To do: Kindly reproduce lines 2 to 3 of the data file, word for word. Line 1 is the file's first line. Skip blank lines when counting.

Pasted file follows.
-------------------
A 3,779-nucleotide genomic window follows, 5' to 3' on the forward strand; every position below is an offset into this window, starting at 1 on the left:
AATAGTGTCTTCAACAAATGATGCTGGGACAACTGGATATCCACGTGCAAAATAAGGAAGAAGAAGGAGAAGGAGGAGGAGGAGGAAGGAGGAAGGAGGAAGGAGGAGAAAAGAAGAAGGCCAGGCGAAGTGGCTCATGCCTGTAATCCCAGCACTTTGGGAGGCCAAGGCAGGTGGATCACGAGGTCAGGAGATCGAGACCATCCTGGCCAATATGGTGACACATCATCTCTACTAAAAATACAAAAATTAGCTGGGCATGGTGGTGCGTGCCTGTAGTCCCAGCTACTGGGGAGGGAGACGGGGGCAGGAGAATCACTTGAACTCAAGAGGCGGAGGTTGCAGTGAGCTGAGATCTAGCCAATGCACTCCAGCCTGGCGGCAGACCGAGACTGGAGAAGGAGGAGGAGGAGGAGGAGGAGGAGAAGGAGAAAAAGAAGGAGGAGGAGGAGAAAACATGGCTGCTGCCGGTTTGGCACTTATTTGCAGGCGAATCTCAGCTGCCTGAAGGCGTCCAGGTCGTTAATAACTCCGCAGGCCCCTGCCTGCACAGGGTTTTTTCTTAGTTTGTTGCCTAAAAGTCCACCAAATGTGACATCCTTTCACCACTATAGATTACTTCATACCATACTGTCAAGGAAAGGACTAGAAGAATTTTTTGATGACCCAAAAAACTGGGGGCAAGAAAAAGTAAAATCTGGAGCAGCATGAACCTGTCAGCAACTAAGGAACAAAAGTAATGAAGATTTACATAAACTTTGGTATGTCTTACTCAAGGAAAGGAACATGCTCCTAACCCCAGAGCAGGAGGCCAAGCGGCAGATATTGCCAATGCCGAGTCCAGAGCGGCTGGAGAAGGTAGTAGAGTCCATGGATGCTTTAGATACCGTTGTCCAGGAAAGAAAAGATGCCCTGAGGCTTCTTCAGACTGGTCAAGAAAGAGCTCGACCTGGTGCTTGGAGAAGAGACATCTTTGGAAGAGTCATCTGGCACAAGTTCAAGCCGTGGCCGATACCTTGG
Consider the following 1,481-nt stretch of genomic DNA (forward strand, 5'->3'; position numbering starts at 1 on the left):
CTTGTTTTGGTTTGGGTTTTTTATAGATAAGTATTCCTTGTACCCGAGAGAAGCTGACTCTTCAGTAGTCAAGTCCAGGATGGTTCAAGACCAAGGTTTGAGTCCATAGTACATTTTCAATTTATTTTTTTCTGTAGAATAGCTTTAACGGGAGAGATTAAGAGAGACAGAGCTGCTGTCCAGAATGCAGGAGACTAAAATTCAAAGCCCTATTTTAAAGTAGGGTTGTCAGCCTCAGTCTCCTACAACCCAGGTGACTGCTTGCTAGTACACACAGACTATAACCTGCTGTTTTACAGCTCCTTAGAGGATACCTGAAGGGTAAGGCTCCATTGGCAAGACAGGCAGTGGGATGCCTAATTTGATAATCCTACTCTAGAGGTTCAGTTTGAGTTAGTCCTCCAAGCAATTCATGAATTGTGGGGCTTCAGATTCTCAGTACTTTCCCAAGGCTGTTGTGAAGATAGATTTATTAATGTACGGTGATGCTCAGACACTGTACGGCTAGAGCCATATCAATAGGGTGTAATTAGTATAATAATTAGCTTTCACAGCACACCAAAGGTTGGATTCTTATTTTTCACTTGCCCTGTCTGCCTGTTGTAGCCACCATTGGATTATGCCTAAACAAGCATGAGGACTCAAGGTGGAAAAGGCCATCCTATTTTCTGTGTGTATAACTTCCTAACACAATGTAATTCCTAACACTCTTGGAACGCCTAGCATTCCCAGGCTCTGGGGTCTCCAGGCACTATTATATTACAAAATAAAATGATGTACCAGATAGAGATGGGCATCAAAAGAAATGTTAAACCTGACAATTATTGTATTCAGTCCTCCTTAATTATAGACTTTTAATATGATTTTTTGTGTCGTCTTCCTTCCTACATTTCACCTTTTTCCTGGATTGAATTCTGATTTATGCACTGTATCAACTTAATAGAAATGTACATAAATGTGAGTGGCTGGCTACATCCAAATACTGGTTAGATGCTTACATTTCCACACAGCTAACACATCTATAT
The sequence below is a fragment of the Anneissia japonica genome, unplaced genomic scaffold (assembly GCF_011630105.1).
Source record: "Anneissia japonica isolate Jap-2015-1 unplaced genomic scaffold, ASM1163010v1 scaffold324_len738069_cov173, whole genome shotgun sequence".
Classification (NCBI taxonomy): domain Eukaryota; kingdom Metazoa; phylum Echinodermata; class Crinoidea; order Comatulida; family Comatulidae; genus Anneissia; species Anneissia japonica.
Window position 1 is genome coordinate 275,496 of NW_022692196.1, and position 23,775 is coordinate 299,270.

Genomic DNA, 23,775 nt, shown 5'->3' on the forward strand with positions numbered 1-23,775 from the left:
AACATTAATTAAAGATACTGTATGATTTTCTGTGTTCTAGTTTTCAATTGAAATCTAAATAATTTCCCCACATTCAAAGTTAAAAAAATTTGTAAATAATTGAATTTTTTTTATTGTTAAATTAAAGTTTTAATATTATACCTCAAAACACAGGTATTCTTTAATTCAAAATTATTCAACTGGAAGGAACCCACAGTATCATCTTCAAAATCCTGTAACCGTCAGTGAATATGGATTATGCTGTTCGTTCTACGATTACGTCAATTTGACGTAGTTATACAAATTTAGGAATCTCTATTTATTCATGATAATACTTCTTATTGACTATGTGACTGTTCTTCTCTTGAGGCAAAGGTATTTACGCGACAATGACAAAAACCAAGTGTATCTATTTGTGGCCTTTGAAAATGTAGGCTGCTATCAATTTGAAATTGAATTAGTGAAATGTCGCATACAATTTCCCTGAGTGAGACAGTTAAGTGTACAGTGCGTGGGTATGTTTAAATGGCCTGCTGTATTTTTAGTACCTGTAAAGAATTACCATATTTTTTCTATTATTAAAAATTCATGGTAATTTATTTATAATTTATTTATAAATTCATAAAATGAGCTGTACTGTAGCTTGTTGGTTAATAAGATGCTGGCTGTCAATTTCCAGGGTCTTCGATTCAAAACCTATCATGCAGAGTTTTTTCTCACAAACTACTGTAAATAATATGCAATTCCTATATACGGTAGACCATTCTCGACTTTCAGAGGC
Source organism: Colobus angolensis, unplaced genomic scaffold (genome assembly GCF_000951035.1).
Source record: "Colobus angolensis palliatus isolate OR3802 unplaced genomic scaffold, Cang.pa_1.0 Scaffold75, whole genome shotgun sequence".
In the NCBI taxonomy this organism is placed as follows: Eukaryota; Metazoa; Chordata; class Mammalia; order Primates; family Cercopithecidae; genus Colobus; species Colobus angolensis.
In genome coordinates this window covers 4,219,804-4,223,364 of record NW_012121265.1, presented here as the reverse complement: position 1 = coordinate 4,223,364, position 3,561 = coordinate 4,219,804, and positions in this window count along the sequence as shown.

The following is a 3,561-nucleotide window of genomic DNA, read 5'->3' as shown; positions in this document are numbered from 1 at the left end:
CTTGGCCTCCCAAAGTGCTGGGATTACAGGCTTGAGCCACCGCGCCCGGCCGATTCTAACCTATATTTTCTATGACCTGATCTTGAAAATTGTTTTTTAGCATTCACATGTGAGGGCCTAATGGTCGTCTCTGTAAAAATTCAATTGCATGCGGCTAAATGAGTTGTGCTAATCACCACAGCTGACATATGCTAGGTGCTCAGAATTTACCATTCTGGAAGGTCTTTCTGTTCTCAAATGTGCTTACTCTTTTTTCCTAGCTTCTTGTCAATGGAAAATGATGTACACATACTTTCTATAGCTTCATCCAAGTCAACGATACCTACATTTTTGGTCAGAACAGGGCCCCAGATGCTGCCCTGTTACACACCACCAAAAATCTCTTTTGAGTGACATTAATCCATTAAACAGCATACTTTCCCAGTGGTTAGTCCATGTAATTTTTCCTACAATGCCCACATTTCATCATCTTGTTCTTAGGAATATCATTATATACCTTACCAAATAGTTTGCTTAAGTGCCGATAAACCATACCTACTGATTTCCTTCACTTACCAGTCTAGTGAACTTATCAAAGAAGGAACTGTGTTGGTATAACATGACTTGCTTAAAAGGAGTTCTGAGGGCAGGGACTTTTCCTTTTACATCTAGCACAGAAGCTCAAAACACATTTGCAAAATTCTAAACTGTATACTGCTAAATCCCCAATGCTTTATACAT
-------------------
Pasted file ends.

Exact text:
AATAGTGTCTTCAACAAATGATGCTGGGACAACTGGATATCCACGTGCAAAATAAGGAAGAAGAAGGAGAAGGAGGAGGAGGAGGAAGGAGGAAGGAGGAAGGAGGAGAAAAGAAGAAGGCCAGGCGAAGTGGCTCATGCCTGTAATCCCAGCACTTTGGGAGGCCAAGGCAGGTGGATCACGAGGTCAGGAGATCGAGACCATCCTGGCCAATATGGTGACACATCATCTCTACTAAAAATACAAAAATTAGCTGGGCATGGTGGTGCGTGCCTGTAGTCCCAGCTACTGGGGAGGGAGACGGGGGCAGGAGAATCACTTGAACTCAAGAGGCGGAGGTTGCAGTGAGCTGAGATCTAGCCAATGCACTCCAGCCTGGCGGCAGACCGAGACTGGAGAAGGAGGAGGAGGAGGAGGAGGAGGAGAAGGAGAAAAAGAAGGAGGAGGAGGAGAAAACATGGCTGCTGCCGGTTTGGCACTTATTTGCAGGCGAATCTCAGCTGCCTGAAGGCGTCCAGGTCGTTAATAACTCCGCAGGCCCCTGCCTGCACAGGGTTTTTTCTTAGTTTGTTGCCTAAAAGTCCACCAAATGTGACATCCTTTCACCACTATAGATTACTTCATACCATACTGTCAAGGAAAGGACTAGAAGAATTTTTTGATGACCCAAAAAACTGGGGGCAAGAAAAAGTAAAATCTGGAGCAGCATGAACCTGTCAGCAACTAAGGAACAAAAGTAATGAAGATTTACATAAACTTTGGTATGTCTTACTCAAGGAAAGGAACATGCTCCTAACCCCAGAGCAGGAGGCCAAGCGGCAGATATTGCCAATGCCGAGTCCAGAGCGGCTGGAGAAGGTAGTAGAGTCCATGGATGCTTTAGATACCGTTGTCCAGGAAAGAAAAGATGCCCTGAGGCTTCTTCAGACTGGTCAAGAAAGAGCTCGACCTGGTGCTTGGAGAAGAGACATCTTTGGAAGAGTCATCTGGCACAAGTTCAAGCCGTGGCCGATACCTTGG
Consider the following 1,481-nt stretch of genomic DNA (forward strand, 5'->3'; position numbering starts at 1 on the left):